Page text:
By STEVEN NALLEY
Oktibbeha County School District leaders announced the retirement of East Oktibbeha County High School’s principal and her immediate replacement at the district’s meeting Tuesday.
OCSD Assistant Superintendent Gale Shumaker came before OCSD conservator Jayne Sargent with a retirement letter from EOCHS principal Maggie Austin. Sargent approved Austin’s retirement and immediately announced her replacement: Ginger Cockrell, who had served as the district’s manager for special education.
“Ginger has done some substitution work at that school (in Austin’s stead), so she’s quite familiar with it,” Sargent said. “Ms. Austin has been out several days; she’s not very well right now. We’ll keep her in our minds and thoughts and prayers.”
Sargent said Cockrell is well-qualified for the position, with a specialist’s degree in administration. The OCSD’s director of special education, Candace Cooper, will take up the duties Cockrell had, she said, but she has not made immediate plans to refill Cockrell’s previous position.
Austin’s retirement marks the latest in a series of leadership changes at EOCHS. In September, then-Superintendent James Covington said Austin was the third principal EOCHS had in as many years.
West Oktibbeha County High School had its second principal in three years, he said at the time, but elementary school leadership was more consistent, and he directly correlated this disparity in leadership with the higher state test scores seen in the elementary schools versus the high schools.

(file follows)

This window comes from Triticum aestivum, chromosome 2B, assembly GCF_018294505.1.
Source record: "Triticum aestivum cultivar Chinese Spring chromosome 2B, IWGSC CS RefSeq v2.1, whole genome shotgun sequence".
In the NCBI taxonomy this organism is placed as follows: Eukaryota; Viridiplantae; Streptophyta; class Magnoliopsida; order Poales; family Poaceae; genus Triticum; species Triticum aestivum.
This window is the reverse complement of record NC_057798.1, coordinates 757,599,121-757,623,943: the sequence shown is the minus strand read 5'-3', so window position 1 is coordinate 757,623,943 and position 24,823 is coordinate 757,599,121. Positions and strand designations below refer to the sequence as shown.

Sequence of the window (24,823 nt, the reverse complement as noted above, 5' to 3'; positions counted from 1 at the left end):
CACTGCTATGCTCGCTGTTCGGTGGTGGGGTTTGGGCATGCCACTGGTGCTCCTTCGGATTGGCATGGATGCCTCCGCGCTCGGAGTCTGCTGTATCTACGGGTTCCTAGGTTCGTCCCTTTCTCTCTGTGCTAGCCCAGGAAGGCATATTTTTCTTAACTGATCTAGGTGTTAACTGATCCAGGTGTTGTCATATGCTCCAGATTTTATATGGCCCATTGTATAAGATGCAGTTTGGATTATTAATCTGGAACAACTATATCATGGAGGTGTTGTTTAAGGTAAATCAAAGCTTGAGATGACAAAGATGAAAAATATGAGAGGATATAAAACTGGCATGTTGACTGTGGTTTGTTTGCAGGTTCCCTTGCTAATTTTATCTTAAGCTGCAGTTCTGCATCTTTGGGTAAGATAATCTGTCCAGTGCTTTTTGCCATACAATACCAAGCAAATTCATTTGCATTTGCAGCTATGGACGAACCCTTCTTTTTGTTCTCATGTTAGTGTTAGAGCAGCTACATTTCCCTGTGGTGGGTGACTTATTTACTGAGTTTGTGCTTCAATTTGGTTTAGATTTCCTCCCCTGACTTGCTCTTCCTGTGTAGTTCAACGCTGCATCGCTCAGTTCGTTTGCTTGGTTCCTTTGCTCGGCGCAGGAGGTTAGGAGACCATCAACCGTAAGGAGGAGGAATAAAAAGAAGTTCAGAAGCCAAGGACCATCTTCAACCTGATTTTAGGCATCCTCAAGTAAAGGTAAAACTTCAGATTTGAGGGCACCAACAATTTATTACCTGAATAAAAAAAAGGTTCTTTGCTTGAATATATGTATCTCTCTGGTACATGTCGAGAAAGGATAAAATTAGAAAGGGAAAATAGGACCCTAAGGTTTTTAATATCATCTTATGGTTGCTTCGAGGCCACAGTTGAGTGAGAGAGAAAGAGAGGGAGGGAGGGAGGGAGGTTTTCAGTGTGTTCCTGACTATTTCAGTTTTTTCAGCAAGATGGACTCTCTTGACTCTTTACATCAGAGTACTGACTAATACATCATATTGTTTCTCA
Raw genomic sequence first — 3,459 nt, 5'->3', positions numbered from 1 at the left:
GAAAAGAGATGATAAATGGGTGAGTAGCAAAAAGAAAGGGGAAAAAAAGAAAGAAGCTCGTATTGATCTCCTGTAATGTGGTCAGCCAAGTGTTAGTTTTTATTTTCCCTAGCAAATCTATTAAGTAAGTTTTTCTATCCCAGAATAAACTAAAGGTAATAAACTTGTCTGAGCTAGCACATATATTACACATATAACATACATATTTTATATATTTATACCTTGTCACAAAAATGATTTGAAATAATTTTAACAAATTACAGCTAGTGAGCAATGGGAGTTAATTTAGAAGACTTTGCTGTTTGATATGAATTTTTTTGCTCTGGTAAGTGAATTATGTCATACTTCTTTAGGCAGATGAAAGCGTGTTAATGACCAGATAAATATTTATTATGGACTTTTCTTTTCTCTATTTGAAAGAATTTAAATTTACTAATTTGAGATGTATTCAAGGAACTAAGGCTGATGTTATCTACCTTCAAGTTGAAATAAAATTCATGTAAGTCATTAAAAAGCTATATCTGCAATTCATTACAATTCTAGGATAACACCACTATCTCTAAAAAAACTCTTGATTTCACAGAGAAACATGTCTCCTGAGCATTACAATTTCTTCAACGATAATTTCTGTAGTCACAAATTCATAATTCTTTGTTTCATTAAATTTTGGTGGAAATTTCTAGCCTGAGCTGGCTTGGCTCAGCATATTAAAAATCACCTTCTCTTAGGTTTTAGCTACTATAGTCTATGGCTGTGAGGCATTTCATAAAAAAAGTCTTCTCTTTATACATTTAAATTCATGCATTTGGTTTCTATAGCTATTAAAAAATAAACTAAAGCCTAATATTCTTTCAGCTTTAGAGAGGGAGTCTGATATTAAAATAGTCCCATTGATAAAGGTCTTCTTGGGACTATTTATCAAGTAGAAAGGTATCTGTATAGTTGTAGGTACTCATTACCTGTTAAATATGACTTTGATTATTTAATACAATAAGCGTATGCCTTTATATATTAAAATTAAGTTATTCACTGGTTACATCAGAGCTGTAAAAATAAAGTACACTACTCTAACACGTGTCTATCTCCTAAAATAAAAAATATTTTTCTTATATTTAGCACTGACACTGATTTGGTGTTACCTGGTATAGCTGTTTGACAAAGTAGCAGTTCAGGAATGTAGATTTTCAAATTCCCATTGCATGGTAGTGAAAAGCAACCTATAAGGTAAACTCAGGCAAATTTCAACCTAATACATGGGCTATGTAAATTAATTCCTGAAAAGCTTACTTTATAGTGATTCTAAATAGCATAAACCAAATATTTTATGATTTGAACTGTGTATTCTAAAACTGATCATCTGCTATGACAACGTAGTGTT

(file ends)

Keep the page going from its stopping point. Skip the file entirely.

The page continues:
“(In) high school, we have not had the consistency of building leadership,” Covington said in September. “If we can ever establish that consistency, those schools will mirror what the elementary schools are doing.”
Sargent hired a few personnel during the meeting and granted a West Oktibbeha County Elementary School teacher’s Family and Medical Leave Act request, but no personnel were terminated. She said the OCSD is already in communication with MSU about recruiting its graduates as new personnel, and MSU’s personnel have been helpful, but any firings of current personnel will likely wait until the academic year ends.
“You minimize disruption (that way), and instead of using substitutes, you want to have certified people in the field as (often as) you can,” Sargent said. “As an institution that’s local who helps us with our cadre of potential candidates, (MSU has) been alerted that we will very likely need their help in the future. Some recommendations (for replacing faculty and staff) may come at the end of the school year. I say that (without) promising that, because it won’t be me (in charge when those replacements happen.)”
Sargent’s tenure as conservator ends in December, and she said the state is not yet ready to reveal the conservator who will take over for the remainder of the academic year. Early in the meeting, Sargent bade the audience and the OCSD staff a fond farewell.
“Based on the time frame the state department has given me, this will probably be my last official board meeting,” Sargent said. “I really do want to take this opportunity to say how much I have enjoyed it, how much you have meant to me as a group, as a city and as a community. I thank you for all of your work; I thank you for your dedication to the children of this community. I’m going to miss you; I truly mean that.”